BUFFALO, N.Y. (WIVB) — Enjoy the day.
It’s the slogan the Foster family uses, ever since their son Matthew was diagnosed with cancer back in 1996 when he was 15 years old.
It was December 21 when he learned he had cancer. After telling his five siblings and two half siblings, he told his mom and dad he’d tell the rest of the family after Christmas.
That’s the kind of kid he was. He said, ‘why would we want to ruin everybody’s Christmas?'” his father Burt said.
Matthew played basketball, football and soccer at Iroquois High School — a place he loved.
“He was the littlest guy on the team, but his coach — he played modified basketball — and after one game where the team got beat pretty badly and Matthew got in towards the end of the game, the coach said in the locker room, ‘if all you guys played with the same enthusiasm as Matthew Foster plays with, we could’ve won that game,” Burt said.
But once he was diagnosed, he was forced to sit out, and eventually learned from home. He just couldn’t risk picking up anything from school.
And that ‘enjoy the day’ slogan came from Matthew’s mentality while fighting. He kept his enthusiasm high and didn’t like when people complained about the little things in life. That came up one day at church, talking to a classmate.
He was talking to her for a few minutes, and he said to her, ‘you know what I really miss?’ and she said, ‘no, what’s that?’ and he said, ‘school. I miss school,'” Burt said. “At the wake she said, ‘, ‘I felt so bad because I was sitting in church thinking ‘awh tomorrow I have to go to school and I didn’t do my homework and I’m not ready and boy I hate school.'”
For 25 months, Matthew fought. On January, 29 1999 at the age of 17, he passed away.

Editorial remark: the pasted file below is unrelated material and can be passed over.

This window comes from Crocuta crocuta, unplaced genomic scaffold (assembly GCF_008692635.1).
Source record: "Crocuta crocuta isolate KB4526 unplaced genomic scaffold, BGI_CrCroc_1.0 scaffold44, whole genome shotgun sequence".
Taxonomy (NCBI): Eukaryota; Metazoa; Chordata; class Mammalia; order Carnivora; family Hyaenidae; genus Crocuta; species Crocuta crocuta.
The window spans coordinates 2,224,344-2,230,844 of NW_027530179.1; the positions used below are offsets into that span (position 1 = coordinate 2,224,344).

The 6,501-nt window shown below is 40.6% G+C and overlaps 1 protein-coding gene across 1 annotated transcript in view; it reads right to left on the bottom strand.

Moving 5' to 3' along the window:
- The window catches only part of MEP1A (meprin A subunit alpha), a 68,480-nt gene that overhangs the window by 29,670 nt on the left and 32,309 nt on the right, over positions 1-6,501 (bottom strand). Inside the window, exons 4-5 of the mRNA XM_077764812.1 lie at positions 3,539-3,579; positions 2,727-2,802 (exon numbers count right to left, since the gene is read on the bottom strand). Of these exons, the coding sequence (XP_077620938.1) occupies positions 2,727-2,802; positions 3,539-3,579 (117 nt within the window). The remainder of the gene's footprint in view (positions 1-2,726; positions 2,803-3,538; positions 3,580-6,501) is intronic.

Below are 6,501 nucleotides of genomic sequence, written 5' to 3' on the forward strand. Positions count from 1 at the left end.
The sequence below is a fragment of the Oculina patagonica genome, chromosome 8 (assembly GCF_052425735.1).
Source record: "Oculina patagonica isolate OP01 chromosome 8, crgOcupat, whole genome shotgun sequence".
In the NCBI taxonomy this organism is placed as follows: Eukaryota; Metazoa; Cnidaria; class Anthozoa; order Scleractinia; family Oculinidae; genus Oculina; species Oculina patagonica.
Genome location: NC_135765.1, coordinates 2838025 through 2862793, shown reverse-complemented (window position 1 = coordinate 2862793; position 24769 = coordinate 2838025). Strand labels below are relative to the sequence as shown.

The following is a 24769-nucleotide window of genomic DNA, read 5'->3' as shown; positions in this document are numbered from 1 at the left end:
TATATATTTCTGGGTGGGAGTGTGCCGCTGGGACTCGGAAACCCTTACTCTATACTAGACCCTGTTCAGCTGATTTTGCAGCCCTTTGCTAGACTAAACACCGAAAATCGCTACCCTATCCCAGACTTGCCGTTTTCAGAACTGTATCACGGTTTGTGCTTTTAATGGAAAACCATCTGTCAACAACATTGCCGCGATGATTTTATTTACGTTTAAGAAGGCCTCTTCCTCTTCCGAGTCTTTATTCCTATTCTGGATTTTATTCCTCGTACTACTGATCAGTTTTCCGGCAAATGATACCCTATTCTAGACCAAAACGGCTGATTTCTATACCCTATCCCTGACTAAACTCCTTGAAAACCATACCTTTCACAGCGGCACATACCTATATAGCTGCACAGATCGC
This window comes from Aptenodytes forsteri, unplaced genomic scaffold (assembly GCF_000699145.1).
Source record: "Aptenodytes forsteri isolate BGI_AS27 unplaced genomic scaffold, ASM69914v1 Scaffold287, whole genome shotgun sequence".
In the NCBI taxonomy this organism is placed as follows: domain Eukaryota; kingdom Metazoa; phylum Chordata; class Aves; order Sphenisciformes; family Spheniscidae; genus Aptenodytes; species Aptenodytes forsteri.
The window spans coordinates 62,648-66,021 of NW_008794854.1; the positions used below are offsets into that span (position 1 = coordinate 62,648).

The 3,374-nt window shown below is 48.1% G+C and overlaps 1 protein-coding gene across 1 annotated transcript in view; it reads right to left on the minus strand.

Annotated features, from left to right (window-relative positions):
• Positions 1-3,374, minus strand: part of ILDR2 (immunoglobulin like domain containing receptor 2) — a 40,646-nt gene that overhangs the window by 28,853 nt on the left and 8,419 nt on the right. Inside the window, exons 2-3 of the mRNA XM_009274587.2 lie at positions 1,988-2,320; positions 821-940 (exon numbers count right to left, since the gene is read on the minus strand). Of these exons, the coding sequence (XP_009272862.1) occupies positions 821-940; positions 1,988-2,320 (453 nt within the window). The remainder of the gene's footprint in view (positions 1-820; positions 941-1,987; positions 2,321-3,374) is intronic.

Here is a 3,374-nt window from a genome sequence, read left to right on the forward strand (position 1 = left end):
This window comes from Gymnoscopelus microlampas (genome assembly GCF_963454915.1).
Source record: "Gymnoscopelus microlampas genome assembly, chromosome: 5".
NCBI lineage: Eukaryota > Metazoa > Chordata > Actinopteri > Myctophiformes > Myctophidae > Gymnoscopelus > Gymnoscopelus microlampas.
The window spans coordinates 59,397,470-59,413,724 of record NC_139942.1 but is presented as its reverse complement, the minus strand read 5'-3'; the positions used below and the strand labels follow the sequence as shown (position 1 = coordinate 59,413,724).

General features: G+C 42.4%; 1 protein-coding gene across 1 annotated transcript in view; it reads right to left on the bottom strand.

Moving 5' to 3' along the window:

“I love my wife dearly, but I developed a love with my son that I thought was impossible to have with another human being. It was just so close,” Burt said. “It changed me forever.”
After he passed nearly 25 years ago, his family decided to carry on his name with a non-profit to help other families struggling with childhood cancer. They called it, the Matthew Foster Foundation.
They work with social workers to help pay mortgage payments, utility bills, and more. They raise money with an annual golf event, a gala that’s turned into a meat raffle, and other donations. They also help with funeral expenses.
“Some parents just take so much time off, they lose their job. And they have these bills they need to pay. So what we decided to do is help them pay the bills,” Burt said.
Over the past 25 years the Matthew Foster Foundation has helped more than 725 families in Western New York to the tune of $1.6 million.
Matthew’s humbleness started with Burt and his mother Debbie.
“We don’t deal directly with the families,” Debbie said.
Because of that, they often don’t get to see firsthand the impact they’re making. Some will send letters. But about ten years ago, they attended a remembrance event for families who lost children with cancer.
“There had to be 25 families sitting around in the room,” Burt said.
Everyone introduced themselves and talked about their child who fought cancer. Debbie and Burt were last. No one knew their faces, but when they said their son’s name, something amazing happened.
“When it got to us,” Burt said. “We said our son was Matthew Foster, and going around, at least half of them started applauding because they knew who we were.”